After three minutes everything stopped, there was no shaking and there was no snow rushing towards us. I could hear our guides yelling and asking if everyone is O.K. I unclipped myself and ran towards another climber and started sobbing. After the rest of the group climbed up, we had to continue to the next camp since all the ladders were moved. We had to fix them as we were climbing up. As soon as we reached camp we heard about the devastating news in the capital and the base camp, and about all the people who perished in the earthquake and avalanches. For two days we had to stay up there through many aftershocks and avalanches until the helicopter came to rescue us. When we arrived in the base camp, there were dead bodies, crashed tents and gears all over the mountain. I couldn’t believe it!
Some people might not understand and ask why you are doing what you do. Do you get this question a lot?
The best life lessons I’ve ever learned have been from mountains. I learned how to be motivated and energetic when I woke up in the middle of the night at high altitude, with -20 degree temperature with a headache and sore throat, and I had to get ready and eat in 15 minutes to go to the next camp. I learned how to take the next step when I’m so tired, cold and my muscles are burning because of lack of oxygen. I learned how to create happiness and motivation in me to be able to continue to the next step even if I didn’t feel like it or I thought it’s not possible. I learned how to force myself to eat the same, sometimes tasteless food over and over again to keep myself strong. I learned to be comfortable not taking showers for days and to be O.K. with smelling badly. I learned there is no limit. Everybody is capable of anything and everything. There were days that I thought, “I’m done with this and I can’t do it anymore,” but I never gave up because I still had a little bit more to give.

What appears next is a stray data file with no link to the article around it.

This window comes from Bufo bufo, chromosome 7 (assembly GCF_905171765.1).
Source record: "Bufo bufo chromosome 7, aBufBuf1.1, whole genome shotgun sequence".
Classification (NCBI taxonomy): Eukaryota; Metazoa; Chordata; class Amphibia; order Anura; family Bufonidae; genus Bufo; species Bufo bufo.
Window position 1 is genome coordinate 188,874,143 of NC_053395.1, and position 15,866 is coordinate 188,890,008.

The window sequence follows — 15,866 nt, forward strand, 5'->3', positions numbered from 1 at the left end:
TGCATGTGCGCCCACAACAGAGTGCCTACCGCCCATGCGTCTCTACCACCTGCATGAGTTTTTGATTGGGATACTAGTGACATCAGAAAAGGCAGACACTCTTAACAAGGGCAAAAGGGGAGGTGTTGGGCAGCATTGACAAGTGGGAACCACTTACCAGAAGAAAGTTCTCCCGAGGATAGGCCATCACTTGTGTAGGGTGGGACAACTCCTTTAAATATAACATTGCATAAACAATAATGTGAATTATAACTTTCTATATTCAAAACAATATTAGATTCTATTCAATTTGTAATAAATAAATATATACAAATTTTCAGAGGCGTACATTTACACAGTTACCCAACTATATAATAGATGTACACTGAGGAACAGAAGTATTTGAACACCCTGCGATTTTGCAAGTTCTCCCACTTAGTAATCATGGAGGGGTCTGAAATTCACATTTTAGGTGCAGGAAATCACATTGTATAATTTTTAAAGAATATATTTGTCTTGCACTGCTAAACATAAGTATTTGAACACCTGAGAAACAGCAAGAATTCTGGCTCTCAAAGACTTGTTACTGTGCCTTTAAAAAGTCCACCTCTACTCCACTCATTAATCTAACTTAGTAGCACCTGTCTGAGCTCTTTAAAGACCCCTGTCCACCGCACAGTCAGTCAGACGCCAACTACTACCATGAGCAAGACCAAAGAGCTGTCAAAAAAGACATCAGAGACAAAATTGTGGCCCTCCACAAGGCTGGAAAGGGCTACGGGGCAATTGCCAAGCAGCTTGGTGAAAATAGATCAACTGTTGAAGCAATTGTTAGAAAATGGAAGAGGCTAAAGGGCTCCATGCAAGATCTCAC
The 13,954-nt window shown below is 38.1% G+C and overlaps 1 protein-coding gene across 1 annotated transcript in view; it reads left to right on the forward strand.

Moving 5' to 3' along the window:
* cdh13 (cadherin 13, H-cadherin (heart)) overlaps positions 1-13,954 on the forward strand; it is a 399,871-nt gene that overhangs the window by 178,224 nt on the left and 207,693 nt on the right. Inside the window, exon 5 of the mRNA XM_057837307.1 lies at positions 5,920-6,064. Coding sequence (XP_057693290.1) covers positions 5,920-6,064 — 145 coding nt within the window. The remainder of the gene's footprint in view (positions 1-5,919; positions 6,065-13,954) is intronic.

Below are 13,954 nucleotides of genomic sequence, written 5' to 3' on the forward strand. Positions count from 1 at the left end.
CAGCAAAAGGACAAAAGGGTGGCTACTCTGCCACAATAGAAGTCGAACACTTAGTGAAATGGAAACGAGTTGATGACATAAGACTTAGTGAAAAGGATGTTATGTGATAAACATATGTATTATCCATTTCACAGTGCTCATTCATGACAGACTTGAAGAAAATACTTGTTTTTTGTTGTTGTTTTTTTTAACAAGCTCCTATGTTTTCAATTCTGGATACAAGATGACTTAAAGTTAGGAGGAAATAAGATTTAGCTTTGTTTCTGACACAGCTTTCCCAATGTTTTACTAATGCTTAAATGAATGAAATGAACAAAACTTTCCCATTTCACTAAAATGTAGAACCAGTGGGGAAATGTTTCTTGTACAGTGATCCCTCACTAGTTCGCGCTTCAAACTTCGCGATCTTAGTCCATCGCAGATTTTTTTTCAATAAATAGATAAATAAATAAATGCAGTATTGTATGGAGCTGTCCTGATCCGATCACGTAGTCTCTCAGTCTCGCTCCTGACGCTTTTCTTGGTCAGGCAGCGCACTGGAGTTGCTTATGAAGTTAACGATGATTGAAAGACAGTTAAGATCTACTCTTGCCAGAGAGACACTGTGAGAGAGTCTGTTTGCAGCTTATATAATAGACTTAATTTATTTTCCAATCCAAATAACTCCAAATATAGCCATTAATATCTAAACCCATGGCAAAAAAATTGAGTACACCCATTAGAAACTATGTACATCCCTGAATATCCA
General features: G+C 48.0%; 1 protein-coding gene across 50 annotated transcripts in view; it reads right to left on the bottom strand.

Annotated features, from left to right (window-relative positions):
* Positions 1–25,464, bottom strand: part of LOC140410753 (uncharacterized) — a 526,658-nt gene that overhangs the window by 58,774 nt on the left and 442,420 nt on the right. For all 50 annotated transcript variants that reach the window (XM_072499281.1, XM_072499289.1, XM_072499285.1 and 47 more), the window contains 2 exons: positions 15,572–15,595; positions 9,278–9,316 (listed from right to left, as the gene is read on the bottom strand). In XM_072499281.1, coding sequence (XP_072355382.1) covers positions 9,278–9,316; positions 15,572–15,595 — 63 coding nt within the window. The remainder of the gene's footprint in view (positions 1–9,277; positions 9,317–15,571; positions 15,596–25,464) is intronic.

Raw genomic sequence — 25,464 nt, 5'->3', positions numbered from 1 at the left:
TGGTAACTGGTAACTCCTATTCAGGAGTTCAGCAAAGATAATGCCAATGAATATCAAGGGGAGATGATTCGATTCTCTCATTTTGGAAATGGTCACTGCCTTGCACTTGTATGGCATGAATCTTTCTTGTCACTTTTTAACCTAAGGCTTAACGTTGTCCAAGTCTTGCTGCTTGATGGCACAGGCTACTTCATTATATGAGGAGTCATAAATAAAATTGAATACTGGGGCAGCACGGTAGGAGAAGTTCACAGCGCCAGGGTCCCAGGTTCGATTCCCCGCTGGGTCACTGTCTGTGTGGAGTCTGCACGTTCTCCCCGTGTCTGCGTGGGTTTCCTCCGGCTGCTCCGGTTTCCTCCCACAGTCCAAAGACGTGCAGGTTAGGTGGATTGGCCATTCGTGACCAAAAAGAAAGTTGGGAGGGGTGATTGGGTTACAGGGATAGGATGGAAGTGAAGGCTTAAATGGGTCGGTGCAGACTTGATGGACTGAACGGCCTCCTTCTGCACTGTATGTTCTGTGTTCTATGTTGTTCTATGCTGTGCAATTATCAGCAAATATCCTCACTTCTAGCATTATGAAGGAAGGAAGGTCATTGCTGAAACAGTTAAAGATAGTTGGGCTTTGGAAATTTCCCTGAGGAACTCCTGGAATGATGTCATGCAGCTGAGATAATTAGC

How much money have you raised and how much do you plan to donate to the organization? If people are interested in supporting your cause, what’s the best way to do so?
My promise was to raise a dollar for every foot of the climb. I have raised $29,000 and I am donating all of it to ENG. The cost for each girl to go to school for one whole year is $170. The best way to donate to ENG is through our website at www.empowernepaligirls.org or sarasafari.com. People can also visit my Facebook page at facebook.com/empoweringallgirls if they have any questions, or can email me at firstname.lastname@example.org or call me at 949-438-0602.
What are your future plans? Are you going to climb Everest again?
I don’t know yet if I’m going back next year to summit Everest but I’m going back this April to visit the girls and help them recover from the earthquake. I’m going to south of Turkey to visit Syrian refugee families and help Syrian kids. In the future I’m planning to climb the highest peaks in the Middle East and Africa to raise funds and awareness for female genital mutilation that sadly still happens in many countries.
By: Abolhassan Mokhtabad • Translation: Sara Safari • Editing: Andrew Hidas